5. She killed him.

She instigated every aspect of this killing, she did EVERYTHING WRONG. This was murder. She wanted a violent confrontation and she got one. If I was on the jury I would vote guilty of murder.

As a warning to the rest of you, if you ever get out of a car in a confrontation you are begging to be convicted of something. Stay in your car and shoot someone through the window. If your state doesn't have a castle law you are obligated to speed away and call the police. Those are your only two options, unless you want to go to jail.


Warning to lawyers. If you ever get someone like vectorsrule and a few others called for jury duty, do what you can to dismiss them. They have their minds made up before they ever step into the jury box. And we b*tch and moan about the left doing this.
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#17 User is offline   Taggart Transcontinental 

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Posted 14 May 2019 - 08:49 AM

View PostTikk, on 13 May 2019 - 02:09 PM, said:

I don't know Georgia law.

And I don't know the circumstances or specifics surrounding the death.

So I cannot make any assumptions as to the guilt or innocence of any involved. And neither can anyone else.

The crimes for a traffic accident usually escalate if one the parties involved flee the scene.

Based upon what we do know. Yes, they should have gotten what information they could of the vehicle, the license plate, the individual driving the car, etc. But that may not be everything.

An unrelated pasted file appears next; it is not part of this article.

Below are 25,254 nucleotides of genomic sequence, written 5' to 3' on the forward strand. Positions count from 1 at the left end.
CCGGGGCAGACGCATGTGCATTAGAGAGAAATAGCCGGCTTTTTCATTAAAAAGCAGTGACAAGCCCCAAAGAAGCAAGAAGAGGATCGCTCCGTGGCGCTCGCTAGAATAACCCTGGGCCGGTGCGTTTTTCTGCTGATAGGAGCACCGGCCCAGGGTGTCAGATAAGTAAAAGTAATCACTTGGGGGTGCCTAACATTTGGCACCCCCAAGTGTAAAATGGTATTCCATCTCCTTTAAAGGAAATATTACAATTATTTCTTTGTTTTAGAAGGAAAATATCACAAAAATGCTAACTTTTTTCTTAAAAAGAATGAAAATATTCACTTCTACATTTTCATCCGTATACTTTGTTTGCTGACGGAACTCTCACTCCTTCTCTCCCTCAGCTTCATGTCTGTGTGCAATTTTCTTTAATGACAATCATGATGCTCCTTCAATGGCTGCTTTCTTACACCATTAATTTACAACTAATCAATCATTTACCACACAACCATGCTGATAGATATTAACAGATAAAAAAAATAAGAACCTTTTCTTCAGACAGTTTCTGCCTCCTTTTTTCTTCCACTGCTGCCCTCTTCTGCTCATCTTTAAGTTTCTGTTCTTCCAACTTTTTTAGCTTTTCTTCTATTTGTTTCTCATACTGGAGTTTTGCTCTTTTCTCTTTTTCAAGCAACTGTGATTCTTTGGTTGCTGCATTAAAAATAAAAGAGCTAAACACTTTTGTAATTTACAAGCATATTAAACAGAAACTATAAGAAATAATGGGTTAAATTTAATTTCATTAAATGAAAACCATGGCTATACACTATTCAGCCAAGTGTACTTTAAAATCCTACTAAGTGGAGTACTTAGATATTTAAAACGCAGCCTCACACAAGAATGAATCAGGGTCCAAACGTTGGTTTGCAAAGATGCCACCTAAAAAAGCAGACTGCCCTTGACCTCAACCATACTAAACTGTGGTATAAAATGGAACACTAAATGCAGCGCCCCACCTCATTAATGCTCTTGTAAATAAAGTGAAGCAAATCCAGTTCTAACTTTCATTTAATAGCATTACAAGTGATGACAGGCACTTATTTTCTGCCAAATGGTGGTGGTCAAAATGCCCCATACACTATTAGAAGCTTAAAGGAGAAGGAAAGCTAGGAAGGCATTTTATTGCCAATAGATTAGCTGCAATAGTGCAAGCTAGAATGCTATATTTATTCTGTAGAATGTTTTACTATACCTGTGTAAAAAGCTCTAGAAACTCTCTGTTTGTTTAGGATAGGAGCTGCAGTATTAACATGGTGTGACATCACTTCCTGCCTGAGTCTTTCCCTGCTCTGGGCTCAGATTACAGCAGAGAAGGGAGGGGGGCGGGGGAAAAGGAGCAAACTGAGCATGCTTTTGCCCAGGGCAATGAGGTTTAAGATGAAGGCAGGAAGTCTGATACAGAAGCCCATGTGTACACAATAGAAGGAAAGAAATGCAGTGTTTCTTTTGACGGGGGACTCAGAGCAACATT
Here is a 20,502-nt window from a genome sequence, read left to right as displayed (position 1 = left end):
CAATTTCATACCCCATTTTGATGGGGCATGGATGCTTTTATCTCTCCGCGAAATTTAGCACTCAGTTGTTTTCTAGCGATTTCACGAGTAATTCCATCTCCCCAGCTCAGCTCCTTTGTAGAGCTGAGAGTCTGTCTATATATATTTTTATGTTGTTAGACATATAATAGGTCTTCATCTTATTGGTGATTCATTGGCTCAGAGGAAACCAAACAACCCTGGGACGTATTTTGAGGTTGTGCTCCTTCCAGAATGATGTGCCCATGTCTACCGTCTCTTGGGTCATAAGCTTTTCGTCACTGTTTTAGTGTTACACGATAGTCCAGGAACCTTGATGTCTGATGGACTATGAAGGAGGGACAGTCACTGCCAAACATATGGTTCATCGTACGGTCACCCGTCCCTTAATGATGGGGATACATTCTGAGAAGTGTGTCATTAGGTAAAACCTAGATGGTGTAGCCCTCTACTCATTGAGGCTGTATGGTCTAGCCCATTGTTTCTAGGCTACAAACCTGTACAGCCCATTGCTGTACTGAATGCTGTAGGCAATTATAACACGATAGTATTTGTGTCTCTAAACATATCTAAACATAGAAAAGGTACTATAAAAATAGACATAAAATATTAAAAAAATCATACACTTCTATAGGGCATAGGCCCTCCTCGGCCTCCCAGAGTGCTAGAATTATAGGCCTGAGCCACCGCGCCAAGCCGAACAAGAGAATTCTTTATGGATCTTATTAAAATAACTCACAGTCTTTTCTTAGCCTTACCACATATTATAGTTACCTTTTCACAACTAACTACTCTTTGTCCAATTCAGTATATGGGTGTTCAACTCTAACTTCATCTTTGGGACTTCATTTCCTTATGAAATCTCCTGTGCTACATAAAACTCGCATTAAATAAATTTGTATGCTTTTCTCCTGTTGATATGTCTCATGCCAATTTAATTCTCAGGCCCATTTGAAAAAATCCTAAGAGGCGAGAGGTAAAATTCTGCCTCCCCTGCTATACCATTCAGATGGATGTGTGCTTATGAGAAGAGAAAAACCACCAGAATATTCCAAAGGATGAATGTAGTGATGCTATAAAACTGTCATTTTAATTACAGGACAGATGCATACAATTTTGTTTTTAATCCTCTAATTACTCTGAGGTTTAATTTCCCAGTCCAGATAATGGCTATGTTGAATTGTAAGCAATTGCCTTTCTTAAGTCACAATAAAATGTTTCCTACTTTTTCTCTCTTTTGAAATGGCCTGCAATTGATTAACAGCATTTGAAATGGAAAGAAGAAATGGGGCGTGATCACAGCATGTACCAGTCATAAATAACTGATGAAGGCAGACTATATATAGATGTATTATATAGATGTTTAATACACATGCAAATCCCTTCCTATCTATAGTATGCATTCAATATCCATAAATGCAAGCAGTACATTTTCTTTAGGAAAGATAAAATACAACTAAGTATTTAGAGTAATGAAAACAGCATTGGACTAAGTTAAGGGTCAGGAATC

I also agree that it is a stretch to call it Murder. The District Attorney would have to show that she intended to kill the person when she chased the vehicle. Which would almost be impossible to prove. And, more importantly, harder for a fair minded jury to believe.


Yes but a hit and run with no injuries is NOT a death penalty case. This should never have escalated to the point of blocking a car in traffic and drawing a weapon.
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#18 User is offline   Taggart Transcontinental 

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Posted 14 May 2019 - 08:51 AM

View PostDean Adam Smithee, on 13 May 2019 - 05:32 PM, said:

As it happens, I was involved (as the plaintiff/witness)in a VERY similar case back in January of this year here in GA State v Josephine Woolf Allen (It's how I happen to know this particular law.)

Drunk lady backed into me in the parking lot of a liquor store back in January (I was stopping in after work; she was obvioulsy going back for refills). Minor damage, just enough to scuff up my front bumper. She initially stopped. Any other situation. I'd likely have let it slide, BUT in chatting with her I could tell she was at least three sheets to the wind. Heck, she was probably a few sips away from 'blackout' territory. As soon as I said "lets wait for the cops to get here" she took off.